GREEN BAY, Wis. (WFRV) – After a ten-year career in Green Bay, former Packers wide receiver Jordy Nelson will be inducted into the team’s hall of fame on Thursday, August 31.

From being a walk-on safety as a college freshman at Kansas State to a Super Bowl champion with the green and gold, Nelson is back in Green Bay this week to add another accolade to his professional career. The former second-round draft pick will head into the Packers’ Hall of Fame with long-tenured offensive lineman Josh Sitton as the 167th and 168th player to ever receive the honor.

“What a fun journey,” Nelson expressed. “Leading up to this, talking to family and friends, just how much fun this was. It was a fun ride. We enjoyed every moment of it. A lot of people were able to join in on the ride and have a good time with it. I don’t think anyone could’ve ever wrote the script from all different angles from high school to college and then to play at a place like Green Bay that would fit my wife and I and growing a family here to perfection.”

Nelson played in 136 games for Green Bay, scoring 69 touchdowns and posting 7,848 yards from 2008-2017. His mark was left on the field by surpassing achievements not many Packers players ever reach. Nelson currently ranks fourth in receptions (550), sixth in receiving yards, third in touchdown receptions, and fourth in 100-yard receiving games (25).

In Nelson’s third season with the Packers, he was able to help power Green Bay to the Super Bowl 45 victory. Nelson was a key contributor to bringing the title back to Titletown. He holds the franchise record for most receiving yards in a Super Bowl (140) and tied Greg Jennings with the most receptions (21) in a playoff season during their 2010-11 title run.

Winning that Super Bowl was one of the many highlights when Nelson reflected on the fond memories in Green Bay.

“It was a crazy ride,” Nelson said. “When you win a championship for any team, but when you add it to the Green Bay Packers and the history that they have, obviously the Lombardi Trophy, it means a little bit more, and you can kind of forever leave your legacy here with it. To be able to do that in my third year was a lot of fun.”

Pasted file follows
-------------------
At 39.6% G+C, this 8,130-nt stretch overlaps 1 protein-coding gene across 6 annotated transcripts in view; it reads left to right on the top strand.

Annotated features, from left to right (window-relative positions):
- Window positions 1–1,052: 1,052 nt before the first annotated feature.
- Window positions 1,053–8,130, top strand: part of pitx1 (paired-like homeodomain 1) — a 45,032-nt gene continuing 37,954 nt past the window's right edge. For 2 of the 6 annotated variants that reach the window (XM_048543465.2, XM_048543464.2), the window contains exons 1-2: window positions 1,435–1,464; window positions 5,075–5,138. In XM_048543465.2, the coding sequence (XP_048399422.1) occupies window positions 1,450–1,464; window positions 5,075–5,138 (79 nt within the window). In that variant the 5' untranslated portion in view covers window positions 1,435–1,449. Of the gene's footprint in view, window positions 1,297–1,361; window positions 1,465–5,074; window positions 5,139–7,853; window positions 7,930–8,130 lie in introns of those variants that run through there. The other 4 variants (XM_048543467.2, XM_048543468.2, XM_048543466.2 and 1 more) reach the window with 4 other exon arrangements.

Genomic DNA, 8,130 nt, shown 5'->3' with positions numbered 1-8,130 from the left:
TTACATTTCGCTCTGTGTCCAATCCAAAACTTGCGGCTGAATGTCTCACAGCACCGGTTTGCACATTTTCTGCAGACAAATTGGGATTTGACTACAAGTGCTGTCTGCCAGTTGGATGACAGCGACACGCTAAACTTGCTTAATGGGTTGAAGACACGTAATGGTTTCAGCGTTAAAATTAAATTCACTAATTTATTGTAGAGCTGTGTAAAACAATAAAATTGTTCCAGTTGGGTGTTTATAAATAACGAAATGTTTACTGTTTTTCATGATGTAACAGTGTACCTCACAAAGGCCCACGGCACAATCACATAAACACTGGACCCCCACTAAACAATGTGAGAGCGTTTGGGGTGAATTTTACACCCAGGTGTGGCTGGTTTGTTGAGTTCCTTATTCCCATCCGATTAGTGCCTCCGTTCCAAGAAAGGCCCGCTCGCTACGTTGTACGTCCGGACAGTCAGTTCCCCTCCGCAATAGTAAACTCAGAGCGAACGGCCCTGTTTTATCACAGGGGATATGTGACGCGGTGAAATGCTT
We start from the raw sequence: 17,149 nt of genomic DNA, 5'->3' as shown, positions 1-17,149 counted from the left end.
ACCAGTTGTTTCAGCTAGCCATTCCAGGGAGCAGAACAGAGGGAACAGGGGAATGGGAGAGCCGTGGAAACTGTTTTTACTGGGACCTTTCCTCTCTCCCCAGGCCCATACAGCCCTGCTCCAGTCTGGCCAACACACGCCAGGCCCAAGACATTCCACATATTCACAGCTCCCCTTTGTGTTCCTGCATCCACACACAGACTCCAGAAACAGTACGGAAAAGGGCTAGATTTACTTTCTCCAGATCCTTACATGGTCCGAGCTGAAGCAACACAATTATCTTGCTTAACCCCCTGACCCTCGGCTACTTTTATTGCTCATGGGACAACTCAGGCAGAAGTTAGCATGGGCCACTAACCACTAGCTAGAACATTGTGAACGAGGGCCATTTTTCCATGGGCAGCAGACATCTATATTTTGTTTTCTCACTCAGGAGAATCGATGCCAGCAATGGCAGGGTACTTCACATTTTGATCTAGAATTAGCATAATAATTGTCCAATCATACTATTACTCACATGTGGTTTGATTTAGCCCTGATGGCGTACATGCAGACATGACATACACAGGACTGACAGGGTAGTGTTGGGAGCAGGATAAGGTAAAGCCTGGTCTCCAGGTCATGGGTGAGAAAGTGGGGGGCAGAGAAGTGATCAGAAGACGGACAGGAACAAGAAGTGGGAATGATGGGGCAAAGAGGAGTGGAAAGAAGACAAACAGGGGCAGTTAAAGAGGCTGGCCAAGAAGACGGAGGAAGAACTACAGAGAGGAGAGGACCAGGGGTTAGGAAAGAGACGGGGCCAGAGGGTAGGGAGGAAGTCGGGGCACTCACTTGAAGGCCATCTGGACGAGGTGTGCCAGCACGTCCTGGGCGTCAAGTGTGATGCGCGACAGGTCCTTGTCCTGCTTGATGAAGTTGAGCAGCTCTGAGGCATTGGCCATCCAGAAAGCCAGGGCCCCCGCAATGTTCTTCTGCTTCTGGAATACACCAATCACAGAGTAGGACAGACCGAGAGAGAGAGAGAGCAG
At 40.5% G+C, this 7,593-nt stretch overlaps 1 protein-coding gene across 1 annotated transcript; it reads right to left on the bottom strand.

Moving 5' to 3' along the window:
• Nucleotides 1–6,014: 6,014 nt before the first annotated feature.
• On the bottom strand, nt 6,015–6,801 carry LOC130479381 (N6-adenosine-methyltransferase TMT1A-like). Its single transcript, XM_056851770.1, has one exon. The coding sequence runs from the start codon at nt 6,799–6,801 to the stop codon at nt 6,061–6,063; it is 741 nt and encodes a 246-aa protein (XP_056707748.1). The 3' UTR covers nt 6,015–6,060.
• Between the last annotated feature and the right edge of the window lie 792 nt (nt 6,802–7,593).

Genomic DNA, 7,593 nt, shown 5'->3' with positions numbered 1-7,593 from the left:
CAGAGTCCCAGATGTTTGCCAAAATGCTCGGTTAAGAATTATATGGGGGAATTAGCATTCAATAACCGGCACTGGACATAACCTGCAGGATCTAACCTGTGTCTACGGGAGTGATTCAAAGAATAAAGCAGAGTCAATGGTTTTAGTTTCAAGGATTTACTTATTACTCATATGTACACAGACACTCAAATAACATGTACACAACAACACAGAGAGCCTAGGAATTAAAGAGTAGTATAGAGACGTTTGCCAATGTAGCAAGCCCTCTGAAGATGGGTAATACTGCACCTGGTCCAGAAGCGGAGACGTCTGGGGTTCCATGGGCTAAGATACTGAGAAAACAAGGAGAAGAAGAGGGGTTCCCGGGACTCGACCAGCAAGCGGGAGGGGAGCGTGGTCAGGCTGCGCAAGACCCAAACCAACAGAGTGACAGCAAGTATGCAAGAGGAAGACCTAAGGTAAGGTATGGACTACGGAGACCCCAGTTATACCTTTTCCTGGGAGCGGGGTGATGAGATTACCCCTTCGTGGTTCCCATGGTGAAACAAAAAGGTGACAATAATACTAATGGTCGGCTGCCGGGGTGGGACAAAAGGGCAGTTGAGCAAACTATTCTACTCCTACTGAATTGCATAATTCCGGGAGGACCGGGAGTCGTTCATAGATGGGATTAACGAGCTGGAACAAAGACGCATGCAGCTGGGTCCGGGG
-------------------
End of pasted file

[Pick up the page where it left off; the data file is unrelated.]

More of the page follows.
What propelled Nelson’s career was his relationship with former Packers quarterback Aaron Rodgers. The connection the two formed on the football field left life-long memories for Packers fans across the world. Nelson had 483 catches for 7,069 yards and scored 65 touchdowns in 119 games with Aaron Rodgers at quarterback. He averaged 14.6 yards per reception.

“It was a lot of work on the field and in the classroom,” Nelson said on his relationship with Rodgers. “Obviously, a lot of people enjoyed the Sundays but didn’t see the behind-the-scenes and the focus. The attention to detail is, I think, what separated us from other guys. To be honest and blunt about it, that’s why some guys don’t make it. They don’t care about the details, and [Rodgers] does. It was a challenge to try and get on his level, and if you do, you’re able to have success. We’ve seen that over his time here, but different receivers. I was just fortunate to be with him for ten years and have a run like we did. It was a blessing in that aspect, but also the willingness to accept that challenge and to mentally get on his level. To be a part of that and to make those plays was a lot of fun.”